15 Minutes With… Stephanie Jensen, BASF

By Michelle Pelletier Marshall, Women in Agribusiness Media (September 28, 2021)


As director of Professional & Specialty Solutions North America division for BASF, Stephanie Jensen has her hands and mind fully into the agricultural sector, but if you told this finance guru 20 years ago that she would be in this sector, she would have not believed it.

Managing solutions across turf, ornamentals, urban pest control, poultry and livestock, and professional vegetation brought to market by BASF – which creates chemistry for a sustainable future through its 122,000 employees that serve customers in nearly all sectors and almost every country in the world – has been a journey since she started with the company in 2002 as a business analysis manager.


“As a young woman with a finance background and minimal previous experience in the field, it seemed unlikely that I’d find many opportunities in a space largely dominated by people with lifelong backgrounds in farming and agriculture,” said Jensen. “Several great mentors helped me realize my potential and ability to advance in my career at BASF, and now being a mentor myself, especially to women in the field, is one of the most rewarding parts of my job.”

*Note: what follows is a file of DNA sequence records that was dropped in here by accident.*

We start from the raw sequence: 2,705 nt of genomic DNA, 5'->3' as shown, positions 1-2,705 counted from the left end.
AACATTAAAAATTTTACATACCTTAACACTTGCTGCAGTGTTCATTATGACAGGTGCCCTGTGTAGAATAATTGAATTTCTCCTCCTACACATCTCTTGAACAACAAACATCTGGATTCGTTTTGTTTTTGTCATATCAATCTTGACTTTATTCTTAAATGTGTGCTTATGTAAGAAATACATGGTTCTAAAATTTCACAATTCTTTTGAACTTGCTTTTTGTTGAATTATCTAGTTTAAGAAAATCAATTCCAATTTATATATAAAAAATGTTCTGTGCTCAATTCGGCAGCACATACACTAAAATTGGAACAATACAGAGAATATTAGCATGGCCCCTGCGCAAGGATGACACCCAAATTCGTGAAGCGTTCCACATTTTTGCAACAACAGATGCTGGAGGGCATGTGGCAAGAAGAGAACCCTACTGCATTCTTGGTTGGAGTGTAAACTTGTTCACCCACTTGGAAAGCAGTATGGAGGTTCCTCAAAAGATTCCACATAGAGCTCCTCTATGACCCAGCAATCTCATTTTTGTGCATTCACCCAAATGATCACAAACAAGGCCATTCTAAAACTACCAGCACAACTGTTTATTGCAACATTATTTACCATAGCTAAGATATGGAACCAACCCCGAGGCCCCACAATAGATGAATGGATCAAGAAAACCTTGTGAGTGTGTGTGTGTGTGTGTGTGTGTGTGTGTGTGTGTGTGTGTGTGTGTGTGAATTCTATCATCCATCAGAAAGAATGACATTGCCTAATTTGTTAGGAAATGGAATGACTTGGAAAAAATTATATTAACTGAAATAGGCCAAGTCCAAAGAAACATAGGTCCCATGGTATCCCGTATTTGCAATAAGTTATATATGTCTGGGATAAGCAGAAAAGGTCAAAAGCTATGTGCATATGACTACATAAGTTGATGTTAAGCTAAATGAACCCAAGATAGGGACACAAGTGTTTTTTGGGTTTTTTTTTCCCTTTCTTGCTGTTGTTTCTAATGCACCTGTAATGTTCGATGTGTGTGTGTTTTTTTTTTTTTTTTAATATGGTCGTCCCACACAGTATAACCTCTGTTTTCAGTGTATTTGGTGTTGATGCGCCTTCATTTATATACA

WIA Today talked with Jensen to get more information about her role and her trip up the BASF ladder.


1). Could you please tell us more about your current role with BASF?


I lead our North American Professional & Specialty Solutions team. Our primary markets are pest control, the turf industry (both golf and lawn care), the greenhouse and nursery segment, forestry and vegetation management. We also have a segment of our business that sells to third parties that usually go into the consumer home and garden segment.